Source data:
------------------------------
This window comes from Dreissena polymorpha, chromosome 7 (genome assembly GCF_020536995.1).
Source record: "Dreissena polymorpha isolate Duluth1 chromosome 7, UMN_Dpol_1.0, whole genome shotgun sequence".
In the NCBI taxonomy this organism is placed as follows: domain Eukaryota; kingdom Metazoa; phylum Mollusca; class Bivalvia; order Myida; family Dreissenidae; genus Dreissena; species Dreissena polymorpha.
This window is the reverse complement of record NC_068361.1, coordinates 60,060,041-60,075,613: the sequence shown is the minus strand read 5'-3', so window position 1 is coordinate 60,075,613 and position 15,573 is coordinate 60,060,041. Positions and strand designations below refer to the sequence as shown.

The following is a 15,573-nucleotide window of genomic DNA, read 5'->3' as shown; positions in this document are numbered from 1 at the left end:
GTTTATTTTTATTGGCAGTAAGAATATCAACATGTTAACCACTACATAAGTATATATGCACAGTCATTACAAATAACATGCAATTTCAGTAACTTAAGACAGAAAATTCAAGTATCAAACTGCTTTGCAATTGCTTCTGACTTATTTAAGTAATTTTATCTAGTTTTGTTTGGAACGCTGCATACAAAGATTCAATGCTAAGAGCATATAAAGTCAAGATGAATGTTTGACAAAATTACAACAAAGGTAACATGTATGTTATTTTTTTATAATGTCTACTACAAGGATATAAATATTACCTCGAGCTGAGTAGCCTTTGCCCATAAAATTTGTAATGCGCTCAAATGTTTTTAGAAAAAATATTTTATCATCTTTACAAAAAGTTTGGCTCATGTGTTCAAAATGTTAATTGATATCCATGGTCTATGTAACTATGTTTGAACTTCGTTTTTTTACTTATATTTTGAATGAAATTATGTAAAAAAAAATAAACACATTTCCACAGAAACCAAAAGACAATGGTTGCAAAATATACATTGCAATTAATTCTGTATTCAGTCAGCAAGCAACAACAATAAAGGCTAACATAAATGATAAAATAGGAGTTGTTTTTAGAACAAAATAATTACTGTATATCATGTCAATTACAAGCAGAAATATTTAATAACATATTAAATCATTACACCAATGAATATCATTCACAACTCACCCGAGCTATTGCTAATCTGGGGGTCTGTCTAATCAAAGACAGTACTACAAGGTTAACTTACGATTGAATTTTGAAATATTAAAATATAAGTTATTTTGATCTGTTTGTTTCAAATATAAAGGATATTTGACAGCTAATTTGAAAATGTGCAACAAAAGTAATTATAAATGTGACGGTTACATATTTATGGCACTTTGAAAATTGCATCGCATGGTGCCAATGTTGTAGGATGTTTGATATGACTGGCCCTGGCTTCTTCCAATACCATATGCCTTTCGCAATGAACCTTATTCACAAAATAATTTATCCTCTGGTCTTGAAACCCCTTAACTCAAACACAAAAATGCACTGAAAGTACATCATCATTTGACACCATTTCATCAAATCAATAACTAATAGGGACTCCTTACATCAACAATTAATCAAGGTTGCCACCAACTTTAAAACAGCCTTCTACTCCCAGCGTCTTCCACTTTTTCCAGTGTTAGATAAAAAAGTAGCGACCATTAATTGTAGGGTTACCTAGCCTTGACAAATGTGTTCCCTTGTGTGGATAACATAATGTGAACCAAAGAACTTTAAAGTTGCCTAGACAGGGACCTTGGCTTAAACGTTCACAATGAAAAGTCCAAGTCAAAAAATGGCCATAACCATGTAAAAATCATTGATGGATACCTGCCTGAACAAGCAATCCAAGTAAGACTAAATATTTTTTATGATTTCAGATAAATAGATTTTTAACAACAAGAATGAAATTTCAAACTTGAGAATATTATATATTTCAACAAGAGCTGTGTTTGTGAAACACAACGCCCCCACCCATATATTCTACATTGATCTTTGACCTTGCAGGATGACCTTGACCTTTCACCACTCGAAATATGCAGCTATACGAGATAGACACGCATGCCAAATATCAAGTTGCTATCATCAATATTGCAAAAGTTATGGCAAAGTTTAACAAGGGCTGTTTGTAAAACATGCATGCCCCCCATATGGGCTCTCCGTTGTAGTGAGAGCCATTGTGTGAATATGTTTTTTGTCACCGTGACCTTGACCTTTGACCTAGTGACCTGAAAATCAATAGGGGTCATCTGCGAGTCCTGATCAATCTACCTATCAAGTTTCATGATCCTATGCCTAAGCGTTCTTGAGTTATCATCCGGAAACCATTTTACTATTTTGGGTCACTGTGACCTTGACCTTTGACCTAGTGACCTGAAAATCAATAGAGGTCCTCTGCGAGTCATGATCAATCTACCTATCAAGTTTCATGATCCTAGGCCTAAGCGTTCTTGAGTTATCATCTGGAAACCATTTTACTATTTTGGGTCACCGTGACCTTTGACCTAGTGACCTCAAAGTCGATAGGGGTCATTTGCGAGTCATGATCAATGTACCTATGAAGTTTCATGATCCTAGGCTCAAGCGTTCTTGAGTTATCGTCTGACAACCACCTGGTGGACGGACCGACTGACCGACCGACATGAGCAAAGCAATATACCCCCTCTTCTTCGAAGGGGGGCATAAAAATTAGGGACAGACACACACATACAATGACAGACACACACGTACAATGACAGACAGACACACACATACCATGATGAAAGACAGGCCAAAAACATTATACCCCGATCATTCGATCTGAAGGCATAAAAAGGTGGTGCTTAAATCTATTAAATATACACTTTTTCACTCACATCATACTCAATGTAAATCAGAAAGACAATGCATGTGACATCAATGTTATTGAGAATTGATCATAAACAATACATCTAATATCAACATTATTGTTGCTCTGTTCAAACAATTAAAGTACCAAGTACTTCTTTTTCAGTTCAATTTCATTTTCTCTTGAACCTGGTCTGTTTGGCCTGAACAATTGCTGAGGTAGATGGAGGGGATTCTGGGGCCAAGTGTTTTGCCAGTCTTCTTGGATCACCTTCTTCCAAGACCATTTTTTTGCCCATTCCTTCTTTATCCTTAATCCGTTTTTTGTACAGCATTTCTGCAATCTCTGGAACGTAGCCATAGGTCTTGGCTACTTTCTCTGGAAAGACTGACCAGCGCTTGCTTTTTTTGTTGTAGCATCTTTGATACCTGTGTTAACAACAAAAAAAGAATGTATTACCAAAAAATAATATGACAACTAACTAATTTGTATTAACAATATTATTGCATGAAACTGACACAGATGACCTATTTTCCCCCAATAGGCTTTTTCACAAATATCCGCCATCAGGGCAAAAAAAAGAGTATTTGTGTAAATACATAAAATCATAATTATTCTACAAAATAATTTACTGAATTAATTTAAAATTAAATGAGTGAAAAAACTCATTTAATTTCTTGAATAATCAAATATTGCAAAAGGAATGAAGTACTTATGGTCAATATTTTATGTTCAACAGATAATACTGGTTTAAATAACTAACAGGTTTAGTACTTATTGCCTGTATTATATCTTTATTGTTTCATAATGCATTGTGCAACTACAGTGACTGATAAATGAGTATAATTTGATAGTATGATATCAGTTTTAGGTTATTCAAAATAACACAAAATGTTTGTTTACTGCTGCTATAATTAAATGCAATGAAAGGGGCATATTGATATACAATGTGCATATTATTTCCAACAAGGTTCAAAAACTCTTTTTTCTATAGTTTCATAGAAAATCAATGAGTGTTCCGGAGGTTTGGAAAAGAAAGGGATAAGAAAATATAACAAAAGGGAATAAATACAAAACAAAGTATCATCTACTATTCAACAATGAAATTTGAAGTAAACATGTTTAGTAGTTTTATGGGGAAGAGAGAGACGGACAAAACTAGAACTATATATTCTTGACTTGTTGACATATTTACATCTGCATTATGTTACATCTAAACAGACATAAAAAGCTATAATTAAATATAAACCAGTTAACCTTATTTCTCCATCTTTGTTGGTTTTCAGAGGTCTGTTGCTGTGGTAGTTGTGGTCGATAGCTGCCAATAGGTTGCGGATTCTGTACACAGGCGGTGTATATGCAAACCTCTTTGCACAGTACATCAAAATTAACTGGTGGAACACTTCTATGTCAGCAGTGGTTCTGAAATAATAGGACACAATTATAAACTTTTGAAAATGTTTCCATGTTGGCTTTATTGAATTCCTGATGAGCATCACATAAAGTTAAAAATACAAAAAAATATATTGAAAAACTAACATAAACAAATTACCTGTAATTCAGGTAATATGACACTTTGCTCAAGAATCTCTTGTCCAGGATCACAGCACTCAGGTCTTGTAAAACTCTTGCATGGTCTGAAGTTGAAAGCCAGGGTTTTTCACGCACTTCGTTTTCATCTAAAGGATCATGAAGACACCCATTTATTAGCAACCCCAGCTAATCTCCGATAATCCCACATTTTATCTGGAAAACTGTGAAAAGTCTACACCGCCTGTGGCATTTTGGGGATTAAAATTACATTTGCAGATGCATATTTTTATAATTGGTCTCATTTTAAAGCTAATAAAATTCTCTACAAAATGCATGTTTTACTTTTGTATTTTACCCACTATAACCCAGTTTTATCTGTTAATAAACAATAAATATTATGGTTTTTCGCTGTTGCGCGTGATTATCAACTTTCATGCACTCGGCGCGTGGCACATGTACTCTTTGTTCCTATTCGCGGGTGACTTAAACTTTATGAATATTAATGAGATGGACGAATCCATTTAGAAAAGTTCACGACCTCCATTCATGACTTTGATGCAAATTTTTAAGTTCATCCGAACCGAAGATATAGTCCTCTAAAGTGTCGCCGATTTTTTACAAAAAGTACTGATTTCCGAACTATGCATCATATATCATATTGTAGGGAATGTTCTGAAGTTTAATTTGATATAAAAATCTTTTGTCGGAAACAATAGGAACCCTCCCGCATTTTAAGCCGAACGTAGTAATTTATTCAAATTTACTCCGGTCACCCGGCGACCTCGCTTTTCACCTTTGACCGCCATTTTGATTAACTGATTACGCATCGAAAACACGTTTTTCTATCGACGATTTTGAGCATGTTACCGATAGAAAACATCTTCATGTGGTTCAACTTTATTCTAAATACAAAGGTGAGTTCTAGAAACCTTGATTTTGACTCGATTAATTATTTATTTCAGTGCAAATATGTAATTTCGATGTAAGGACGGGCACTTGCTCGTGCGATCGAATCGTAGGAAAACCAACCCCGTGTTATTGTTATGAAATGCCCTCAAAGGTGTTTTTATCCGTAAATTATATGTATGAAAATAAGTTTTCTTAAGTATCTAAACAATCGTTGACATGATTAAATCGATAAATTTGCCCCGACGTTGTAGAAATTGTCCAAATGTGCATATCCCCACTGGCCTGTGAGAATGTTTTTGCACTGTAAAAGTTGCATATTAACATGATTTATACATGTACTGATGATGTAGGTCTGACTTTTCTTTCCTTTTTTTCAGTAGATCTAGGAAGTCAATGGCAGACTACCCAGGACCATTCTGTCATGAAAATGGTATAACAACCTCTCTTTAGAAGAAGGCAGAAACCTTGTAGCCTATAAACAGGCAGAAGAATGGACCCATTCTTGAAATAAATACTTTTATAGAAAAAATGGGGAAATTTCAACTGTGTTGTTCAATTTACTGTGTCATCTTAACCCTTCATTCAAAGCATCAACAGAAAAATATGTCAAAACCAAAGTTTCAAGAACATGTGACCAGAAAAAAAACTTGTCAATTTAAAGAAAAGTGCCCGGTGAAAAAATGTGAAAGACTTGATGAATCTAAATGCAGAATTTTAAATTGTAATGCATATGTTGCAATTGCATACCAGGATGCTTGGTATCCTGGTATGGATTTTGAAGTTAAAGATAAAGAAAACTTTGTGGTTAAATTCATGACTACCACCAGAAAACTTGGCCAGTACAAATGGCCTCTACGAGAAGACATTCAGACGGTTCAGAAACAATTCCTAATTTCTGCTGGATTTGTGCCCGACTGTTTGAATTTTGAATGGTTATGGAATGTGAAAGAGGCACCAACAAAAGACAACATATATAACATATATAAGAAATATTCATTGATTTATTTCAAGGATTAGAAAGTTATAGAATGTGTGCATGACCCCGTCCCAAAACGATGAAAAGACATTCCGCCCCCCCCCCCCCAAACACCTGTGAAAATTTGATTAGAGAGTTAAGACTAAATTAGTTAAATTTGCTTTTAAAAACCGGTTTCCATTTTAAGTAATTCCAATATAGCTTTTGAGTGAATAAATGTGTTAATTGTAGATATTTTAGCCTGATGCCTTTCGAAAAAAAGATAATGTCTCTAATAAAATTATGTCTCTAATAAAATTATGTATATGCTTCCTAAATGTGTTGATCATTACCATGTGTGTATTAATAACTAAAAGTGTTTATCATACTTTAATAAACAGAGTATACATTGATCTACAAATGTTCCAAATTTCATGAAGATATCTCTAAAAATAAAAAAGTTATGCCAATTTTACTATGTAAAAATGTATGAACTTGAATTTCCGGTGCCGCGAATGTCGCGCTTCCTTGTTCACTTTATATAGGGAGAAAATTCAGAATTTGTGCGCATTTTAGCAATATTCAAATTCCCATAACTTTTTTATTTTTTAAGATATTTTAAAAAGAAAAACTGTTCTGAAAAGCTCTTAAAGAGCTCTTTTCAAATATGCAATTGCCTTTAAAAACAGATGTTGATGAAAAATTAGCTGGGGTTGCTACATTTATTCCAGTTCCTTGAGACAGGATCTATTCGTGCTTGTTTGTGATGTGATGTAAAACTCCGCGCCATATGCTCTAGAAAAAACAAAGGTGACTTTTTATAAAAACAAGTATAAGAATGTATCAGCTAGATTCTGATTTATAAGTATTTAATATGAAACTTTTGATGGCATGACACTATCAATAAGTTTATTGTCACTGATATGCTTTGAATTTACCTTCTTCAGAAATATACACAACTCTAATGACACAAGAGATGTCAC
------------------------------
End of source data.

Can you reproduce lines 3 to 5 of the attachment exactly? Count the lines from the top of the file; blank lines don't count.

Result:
In the NCBI taxonomy this organism is placed as follows: domain Eukaryota; kingdom Metazoa; phylum Mollusca; class Bivalvia; order Myida; family Dreissenidae; genus Dreissena; species Dreissena polymorpha.
This window is the reverse complement of record NC_068361.1, coordinates 60,060,041-60,075,613: the sequence shown is the minus strand read 5'-3', so window position 1 is coordinate 60,075,613 and position 15,573 is coordinate 60,060,041. Positions and strand designations below refer to the sequence as shown.

The following is a 15,573-nucleotide window of genomic DNA, read 5'->3' as shown; positions in this document are numbered from 1 at the left end: